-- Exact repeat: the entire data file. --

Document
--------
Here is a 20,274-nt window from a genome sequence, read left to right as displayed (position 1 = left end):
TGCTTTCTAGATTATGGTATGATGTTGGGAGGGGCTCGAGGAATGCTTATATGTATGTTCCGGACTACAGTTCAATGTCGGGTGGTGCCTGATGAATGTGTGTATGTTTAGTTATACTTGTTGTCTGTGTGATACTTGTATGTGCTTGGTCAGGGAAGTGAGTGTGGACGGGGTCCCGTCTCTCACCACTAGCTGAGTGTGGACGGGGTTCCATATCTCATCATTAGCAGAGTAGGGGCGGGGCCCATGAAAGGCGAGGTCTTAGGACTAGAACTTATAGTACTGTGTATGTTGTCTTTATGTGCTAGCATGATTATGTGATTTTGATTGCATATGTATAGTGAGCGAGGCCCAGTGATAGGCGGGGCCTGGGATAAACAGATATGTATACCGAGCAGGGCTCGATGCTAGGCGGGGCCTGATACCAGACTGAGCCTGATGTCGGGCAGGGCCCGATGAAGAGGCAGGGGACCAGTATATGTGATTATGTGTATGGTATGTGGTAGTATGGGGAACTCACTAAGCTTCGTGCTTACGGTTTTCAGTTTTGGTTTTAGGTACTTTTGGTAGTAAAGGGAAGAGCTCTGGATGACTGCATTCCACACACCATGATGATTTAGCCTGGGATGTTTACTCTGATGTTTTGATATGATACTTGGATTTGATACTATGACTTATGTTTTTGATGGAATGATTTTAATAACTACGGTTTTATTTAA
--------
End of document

Here is a 20,274-nt window from a genome sequence, read left to right as displayed (position 1 = left end):
TGCTTTCTAGATTATGGTATGATGTTGGGAGGGGCTCGAGGAATGCTTATATGTATGTTCCGGACTACAGTTCAATGTCGGGTGGTGCCTGATGAATGTGTGTATGTTTAGTTATACTTGTTGTCTGTGTGATACTTGTATGTGCTTGGTCAGGGAAGTGAGTGTGGACGGGGTCCCGTCTCTCACCACTAGCTGAGTGTGGACGGGGTTCCATATCTCATCATTAGCAGAGTAGGGGCGGGGCCCATGAAAGGCGAGGTCTTAGGACTAGAACTTATAGTACTGTGTATGTTGTCTTTATGTGCTAGCATGATTATGTGATTTTGATTGCATATGTATAGTGAGCGAGGCCCAGTGATAGGCGGGGCCTGGGATAAACAGATATGTATACCGAGCAGGGCTCGATGCTAGGCGGGGCCTGATACCAGACTGAGCCTGATGTCGGGCAGGGCCCGATGAAGAGGCAGGGGACCAGTATATGTGATTATGTGTATGGTATGTGGTAGTATGGGGAACTCACTAAGCTTCGTGCTTACGGTTTTCAGTTTTGGTTTTAGGTACTTTTGGTAGTAAAGGGAAGAGCTCTGGATGACTGCATTCCACACACCATGATGATTTAGCCTGGGATGTTTACTCTGATGTTTTGATATGATACTTGGATTTGATACTATGACTTATGTTTTTGATGGAATGATTTTAATAACTACGGTTTTATTTAA